How Many People in Iceland are Homeless?

homelessness in reykjavík

Unfortunately, Statistics Iceland has not released statistics on homelessness across Iceland since 2011, when they conducted a census which found there were 761 homeless inhabitants of the country. Of that group, 111 were “primary homeless,” meaning living on the street or in similar conditions, while 650 were “secondary homeless,” or moving between temporary shelters such as friends’ homes, emergency accommodation, and hostels. The majority of homeless people were male and were located in the Reykjavík capital region.

“It is difficult to gather accurate information about homeless people,” Statistician Ómar Harðarson from Statistics Iceland told IR. “We did it in connection with the 2011 census due to international obligations to report them. These requirements will not be as strict in the future and therefore it is unclear whether we will make a similar effort.”

The City of Reykjavík, however, released a report in 2021 that found 301 people were experiencing homelessness in the city. This is a decrease of 14% since 2017. According to data from the report, 71% of the individuals were men, and 29% were women, and most were between 21 and 49 years of age. Just over half were living in temporary or long-term housing provided by the city, while around one-third stayed in emergency shelters. Eight people were living in the open, with no shelter that could be considered housing. City authorities agreed that more needed to be done to meet the needs of this group.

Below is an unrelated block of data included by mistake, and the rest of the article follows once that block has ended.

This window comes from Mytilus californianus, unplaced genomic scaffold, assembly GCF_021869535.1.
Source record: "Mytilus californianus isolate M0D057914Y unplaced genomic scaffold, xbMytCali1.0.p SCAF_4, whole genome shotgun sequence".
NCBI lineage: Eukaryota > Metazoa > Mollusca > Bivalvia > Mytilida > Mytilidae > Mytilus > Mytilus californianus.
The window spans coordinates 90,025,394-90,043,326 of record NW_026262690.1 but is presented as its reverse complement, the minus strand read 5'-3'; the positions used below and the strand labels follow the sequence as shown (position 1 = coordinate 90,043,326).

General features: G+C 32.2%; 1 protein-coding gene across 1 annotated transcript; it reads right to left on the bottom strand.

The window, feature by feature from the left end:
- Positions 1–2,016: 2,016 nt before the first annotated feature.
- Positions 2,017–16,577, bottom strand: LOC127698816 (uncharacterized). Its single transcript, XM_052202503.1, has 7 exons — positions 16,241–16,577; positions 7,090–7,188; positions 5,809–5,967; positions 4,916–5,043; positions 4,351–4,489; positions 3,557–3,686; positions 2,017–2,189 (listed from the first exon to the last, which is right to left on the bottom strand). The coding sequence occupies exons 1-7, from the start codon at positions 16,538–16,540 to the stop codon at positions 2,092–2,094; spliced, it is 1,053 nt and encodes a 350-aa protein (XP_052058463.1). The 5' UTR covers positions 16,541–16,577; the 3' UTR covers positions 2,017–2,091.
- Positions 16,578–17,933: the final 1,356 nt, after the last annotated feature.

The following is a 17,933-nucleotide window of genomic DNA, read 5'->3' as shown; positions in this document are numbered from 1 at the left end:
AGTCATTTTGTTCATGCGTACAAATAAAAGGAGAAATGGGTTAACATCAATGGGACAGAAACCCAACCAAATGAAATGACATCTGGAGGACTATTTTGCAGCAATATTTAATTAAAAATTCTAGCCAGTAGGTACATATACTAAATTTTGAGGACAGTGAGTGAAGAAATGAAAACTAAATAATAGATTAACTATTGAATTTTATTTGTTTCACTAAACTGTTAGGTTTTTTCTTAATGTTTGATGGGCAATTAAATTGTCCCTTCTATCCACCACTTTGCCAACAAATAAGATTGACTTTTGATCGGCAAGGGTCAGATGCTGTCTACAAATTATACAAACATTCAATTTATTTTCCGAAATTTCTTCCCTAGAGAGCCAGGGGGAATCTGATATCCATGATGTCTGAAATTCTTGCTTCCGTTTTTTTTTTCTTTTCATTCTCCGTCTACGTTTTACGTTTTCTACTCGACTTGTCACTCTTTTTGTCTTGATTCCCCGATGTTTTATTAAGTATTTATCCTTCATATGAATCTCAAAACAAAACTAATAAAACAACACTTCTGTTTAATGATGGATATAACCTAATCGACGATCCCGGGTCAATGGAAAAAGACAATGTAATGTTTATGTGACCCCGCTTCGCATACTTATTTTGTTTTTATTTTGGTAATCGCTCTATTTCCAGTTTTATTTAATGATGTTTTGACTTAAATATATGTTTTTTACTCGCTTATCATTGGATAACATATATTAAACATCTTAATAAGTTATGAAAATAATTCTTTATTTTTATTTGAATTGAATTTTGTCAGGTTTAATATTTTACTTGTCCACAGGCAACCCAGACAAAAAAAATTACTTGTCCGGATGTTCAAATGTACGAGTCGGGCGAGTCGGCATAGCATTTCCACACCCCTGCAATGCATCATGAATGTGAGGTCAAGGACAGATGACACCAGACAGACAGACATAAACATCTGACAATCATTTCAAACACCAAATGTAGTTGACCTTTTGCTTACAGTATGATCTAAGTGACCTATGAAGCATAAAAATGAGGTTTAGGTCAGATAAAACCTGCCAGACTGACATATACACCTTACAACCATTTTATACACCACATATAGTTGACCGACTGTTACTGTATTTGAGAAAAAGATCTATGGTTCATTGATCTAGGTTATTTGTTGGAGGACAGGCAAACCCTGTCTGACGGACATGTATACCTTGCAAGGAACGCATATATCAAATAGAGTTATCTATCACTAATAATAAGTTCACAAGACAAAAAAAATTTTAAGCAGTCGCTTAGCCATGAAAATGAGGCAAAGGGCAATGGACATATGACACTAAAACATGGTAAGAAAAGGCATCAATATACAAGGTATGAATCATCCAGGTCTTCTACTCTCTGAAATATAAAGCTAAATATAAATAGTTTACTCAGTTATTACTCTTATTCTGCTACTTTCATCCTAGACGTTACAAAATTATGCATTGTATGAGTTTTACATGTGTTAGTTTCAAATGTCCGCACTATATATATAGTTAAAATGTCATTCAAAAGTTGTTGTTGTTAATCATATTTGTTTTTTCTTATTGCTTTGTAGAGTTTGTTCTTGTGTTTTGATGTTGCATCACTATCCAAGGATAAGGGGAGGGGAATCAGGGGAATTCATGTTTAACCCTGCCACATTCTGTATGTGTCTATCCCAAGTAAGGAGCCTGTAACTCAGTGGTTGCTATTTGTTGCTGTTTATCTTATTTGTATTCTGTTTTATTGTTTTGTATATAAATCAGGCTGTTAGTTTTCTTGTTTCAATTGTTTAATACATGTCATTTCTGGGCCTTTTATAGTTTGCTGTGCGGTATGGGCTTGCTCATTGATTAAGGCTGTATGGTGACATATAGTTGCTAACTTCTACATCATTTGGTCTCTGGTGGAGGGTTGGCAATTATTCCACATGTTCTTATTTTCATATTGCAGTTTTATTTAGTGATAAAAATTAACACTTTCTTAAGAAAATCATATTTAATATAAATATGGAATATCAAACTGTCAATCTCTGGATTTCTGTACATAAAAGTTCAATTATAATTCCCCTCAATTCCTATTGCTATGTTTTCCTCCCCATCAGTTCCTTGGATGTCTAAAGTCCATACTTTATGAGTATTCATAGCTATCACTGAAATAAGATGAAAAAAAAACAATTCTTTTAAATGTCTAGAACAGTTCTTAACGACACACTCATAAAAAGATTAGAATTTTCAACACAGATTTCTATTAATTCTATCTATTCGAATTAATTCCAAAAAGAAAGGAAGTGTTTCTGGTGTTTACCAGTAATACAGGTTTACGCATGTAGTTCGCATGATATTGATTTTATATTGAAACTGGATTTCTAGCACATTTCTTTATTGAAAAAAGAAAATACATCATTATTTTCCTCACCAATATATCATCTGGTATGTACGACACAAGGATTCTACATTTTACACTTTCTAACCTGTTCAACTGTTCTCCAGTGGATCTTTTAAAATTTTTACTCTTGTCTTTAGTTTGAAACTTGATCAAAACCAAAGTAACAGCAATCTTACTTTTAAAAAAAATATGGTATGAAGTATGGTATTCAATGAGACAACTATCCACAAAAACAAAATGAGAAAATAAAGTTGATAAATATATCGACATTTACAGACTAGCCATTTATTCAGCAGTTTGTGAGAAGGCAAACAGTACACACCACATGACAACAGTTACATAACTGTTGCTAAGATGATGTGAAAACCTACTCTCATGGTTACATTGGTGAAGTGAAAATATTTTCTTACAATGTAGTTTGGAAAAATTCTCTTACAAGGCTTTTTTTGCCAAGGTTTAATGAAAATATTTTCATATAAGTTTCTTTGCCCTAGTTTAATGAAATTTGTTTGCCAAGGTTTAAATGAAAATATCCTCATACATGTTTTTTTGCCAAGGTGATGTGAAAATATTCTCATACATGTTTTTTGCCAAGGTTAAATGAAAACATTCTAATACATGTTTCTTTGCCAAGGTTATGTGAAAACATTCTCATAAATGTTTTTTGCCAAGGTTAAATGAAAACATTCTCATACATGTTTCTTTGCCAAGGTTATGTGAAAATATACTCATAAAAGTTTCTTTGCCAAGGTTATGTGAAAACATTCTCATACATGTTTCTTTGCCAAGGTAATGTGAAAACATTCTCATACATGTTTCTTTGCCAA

Beloved Cinema Bíó Paradís Reopens on Friday

Rekjavík indie movie theatre Bíó Paradís is reopening this Friday, following several months of closure and a The cinema had officially closed its doors on May 1 and laid off its staff after an approaching rent hike and the COVID-19 pandemic had put its existence in jeopardy. Thanks to support from the City of Reykjavík and the Ministry of Culture, the cinema is now reopening – and according to its Managing Director, it’s better than ever.

“This is Paradise like you’ve never seen it before,” Hrönn Sveinsdóttir, Bíó Paradís’ managing director told Fréttablaðið. Since the theatres’ closure in May, Hrönn has been working day and night to complete much-needed renovations to the cinema, alongside staff and an army of volunteers. “People have been showing up here, no joke, to do volunteer work, over and over and over. Weekend after weekend. People just show up. It’s amazing. We ourselves have of course been working day and night. None of us has taken a summer vacation and we have been working most weekends since the theatre was closed in March in order to try and make this a reality.” Bíó Paradís now boasts new projection screens, a new projector, and a new bar, alongside countless other fixes and upgrades to its ventilation system, washrooms, and more.

Today is the cinema’s 10th anniversary, and when it opens on Friday, there will be no shortage of films to celebrate the milestone. This weekend’s programming features four premieres and Icelandic Documentary Film Festival Skjaldborg. The festival is normally held in Patreksfjörður in the Westfjords, and Hrönn points out that this year presents a unique opportunity for capital area residents to attend. “Skjaldborg is in my opinion the most fun film festival in the world. It’s more fun than Cannes… no one should let themselves miss it!”